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Hoffmann, R. A wiki for the life sciences where authorship matters. Nature Genetics (2008)

The cytochrome b region in the mitochondrial DNA of the ant Tetraponera rufoniger: sequence divergence in Hymenoptera may be associated with nucleotide content.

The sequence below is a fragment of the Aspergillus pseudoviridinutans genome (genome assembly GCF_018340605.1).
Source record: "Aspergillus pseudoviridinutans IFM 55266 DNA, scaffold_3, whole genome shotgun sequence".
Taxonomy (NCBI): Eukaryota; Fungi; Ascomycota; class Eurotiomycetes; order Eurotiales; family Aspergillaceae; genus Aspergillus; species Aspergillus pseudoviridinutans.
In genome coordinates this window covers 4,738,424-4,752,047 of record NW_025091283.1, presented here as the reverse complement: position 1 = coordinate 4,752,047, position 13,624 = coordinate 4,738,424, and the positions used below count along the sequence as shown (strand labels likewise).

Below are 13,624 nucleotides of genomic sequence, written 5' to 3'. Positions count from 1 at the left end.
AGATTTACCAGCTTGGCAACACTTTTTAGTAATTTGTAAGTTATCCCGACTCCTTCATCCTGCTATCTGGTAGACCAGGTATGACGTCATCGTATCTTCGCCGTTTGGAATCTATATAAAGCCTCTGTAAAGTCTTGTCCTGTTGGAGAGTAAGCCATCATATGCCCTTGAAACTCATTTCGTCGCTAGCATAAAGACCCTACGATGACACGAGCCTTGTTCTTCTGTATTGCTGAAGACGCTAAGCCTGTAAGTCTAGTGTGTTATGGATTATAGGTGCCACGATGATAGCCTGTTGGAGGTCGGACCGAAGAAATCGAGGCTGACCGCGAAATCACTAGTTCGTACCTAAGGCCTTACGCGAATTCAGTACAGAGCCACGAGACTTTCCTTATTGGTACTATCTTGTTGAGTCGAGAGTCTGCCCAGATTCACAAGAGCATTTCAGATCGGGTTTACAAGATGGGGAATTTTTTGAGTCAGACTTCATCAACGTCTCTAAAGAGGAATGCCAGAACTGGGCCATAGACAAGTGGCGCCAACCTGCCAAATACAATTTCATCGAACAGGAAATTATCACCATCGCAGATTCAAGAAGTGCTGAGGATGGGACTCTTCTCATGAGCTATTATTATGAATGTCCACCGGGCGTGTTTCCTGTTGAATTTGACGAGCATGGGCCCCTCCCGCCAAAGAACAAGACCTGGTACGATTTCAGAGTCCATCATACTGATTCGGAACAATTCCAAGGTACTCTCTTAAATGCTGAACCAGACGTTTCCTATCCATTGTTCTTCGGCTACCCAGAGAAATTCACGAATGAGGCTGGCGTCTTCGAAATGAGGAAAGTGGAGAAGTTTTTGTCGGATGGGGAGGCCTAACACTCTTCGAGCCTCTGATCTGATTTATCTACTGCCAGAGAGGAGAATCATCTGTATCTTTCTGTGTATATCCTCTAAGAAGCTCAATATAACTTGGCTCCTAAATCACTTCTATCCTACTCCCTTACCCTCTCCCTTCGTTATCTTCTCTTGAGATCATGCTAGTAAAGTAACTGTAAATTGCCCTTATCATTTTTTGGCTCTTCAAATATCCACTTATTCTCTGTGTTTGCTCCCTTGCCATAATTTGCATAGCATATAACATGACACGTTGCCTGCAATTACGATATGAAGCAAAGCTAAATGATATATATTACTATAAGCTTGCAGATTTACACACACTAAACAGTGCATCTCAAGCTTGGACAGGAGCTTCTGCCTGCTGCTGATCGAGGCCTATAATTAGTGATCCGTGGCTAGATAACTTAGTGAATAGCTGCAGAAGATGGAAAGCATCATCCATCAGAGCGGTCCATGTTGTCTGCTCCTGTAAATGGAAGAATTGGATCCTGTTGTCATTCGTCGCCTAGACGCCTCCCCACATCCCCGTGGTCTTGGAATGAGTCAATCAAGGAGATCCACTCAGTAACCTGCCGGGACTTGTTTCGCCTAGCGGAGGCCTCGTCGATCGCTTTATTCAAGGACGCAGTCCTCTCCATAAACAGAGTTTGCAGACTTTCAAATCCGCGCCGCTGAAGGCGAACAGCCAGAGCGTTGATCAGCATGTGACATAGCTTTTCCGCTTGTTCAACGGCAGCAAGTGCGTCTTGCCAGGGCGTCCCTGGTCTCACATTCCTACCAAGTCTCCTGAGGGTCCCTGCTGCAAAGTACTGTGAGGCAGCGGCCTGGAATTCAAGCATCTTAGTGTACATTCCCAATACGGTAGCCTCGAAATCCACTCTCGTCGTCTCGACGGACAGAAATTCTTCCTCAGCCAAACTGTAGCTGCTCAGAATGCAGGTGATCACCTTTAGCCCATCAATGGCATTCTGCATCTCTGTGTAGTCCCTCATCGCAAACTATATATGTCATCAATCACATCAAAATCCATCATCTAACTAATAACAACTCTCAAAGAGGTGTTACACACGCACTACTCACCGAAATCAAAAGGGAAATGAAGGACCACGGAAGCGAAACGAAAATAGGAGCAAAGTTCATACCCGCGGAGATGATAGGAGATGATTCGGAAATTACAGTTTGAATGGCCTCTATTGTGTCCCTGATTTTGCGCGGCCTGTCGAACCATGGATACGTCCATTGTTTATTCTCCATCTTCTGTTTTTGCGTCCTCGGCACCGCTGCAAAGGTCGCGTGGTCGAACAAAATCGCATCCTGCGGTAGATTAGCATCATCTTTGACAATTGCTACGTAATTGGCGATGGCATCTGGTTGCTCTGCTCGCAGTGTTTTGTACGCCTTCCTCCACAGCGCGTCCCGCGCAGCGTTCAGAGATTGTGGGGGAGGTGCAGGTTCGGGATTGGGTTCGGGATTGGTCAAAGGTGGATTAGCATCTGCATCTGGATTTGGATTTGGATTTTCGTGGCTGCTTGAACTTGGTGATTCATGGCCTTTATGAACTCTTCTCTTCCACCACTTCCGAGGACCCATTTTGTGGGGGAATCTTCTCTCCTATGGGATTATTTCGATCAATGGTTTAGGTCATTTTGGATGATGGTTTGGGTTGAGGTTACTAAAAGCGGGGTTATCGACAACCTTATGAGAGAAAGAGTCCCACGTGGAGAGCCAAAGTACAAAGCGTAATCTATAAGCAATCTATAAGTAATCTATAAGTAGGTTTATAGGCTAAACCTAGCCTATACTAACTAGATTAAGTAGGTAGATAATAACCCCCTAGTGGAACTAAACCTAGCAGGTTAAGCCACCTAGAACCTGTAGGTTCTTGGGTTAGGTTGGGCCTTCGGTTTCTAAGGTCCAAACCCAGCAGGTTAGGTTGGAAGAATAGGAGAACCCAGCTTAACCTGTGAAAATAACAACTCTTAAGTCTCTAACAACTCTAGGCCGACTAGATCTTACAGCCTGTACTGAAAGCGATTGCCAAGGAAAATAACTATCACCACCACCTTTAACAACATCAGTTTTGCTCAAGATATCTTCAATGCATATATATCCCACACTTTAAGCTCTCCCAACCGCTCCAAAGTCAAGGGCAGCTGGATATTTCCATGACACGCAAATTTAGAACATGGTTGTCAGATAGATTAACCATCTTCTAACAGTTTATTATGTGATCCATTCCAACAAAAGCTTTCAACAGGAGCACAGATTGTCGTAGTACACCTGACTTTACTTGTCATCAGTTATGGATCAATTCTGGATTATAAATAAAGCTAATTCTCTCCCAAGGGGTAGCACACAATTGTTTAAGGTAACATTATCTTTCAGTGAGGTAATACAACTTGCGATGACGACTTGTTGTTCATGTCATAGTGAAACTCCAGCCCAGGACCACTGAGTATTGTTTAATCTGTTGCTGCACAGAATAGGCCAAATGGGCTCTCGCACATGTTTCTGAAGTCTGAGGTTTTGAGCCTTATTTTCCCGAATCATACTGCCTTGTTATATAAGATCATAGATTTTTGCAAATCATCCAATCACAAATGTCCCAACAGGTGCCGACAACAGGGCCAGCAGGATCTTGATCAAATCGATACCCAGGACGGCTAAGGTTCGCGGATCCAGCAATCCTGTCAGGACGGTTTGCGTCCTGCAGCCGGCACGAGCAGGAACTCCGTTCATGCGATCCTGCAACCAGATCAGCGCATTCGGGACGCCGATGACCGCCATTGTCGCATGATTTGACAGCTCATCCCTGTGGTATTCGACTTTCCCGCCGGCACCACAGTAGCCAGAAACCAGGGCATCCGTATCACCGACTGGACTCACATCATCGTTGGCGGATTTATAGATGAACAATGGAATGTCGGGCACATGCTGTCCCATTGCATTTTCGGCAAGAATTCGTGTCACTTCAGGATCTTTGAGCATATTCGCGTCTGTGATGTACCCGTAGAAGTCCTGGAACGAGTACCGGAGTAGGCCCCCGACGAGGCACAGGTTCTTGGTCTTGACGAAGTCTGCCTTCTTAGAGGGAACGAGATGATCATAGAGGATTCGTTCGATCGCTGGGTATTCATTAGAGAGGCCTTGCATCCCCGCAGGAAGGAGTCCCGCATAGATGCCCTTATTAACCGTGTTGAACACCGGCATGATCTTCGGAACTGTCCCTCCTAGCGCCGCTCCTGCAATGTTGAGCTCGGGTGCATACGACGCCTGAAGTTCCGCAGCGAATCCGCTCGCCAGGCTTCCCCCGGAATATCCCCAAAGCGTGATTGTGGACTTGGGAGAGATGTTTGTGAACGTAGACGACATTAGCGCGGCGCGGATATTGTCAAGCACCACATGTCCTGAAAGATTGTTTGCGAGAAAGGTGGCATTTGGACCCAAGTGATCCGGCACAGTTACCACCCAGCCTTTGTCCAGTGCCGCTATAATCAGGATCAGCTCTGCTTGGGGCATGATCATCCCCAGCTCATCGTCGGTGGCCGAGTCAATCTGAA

Polymerase chain reaction (PCR) followed by sequencing of single-stranded DNA yielded sequence information from the cytochrome b (cyt b) region in mitochondrial DNA from the ant Tetraponera rufoniger. Compared with the cyt b genes from Apis mellifera, Drosophila melanogaster, and D. yakuba, the overall A+T content (A+T%) of that of T. rufoniger is lower (69.9% vs 80.7%, 74.2%, and 73.9%, respectively) than those of the other three. The codon usage in the cyt b gene of T. rufoniger is biased although not as much as in A. mellifera, D. melanogaster, and D. yakuba; T. rufoniger has eight unused codons whereas D. melanogaster, D. yakuba, and A. mellifera have 21, 20, and 23, respectively. The inferred cyt b polypeptide chain (PPC) of T. rufoniger has diverged at least as much from a common ancestor with D. yakuba as has that of A. mellifera (approximately 3.5 vs approximately 2.9). Despite the lower A+T%, the relative frequencies of amino acids in the cyt b PPC of T. rufoniger are significantly (P < 0.05) associated with the content of adenine and thymine (A+T%) and size of codon families. The mitochondrially located cytochrome oxidase subunit II genes (CO-II) of endopterygote insects have significantly higher average A+T% (approximately 75%) than those of exopterygous (approximately 69%) and paleopterous (approximately 69%) insects. The increase in A+T% of endopterygote insects occurred in Upper Carboniferous and coincided with a significant acceleration of PPC divergence. However, acceleration of PPC divergence is not significantly correlated with the increase of the A+T% (P > 0.1). The high A+T%, the biased codon usage, and the increased PPC divergence of Hymenoptera can in that respect most easily be explained by directional mutation pressure which began in the Upper Carboniferous and still occurs in most members of the order. Given the roughly identical A+T% of the cyt b and CO-II genes from the other insects whose DNA sequences are known (A. mellifera, D. melanogaster, and D. yakuba), it seems most likely that the A+T% of T. rufoniger declined secondarily within the last 100 Myr as a result of a reduced directional mutation pressure.[1]


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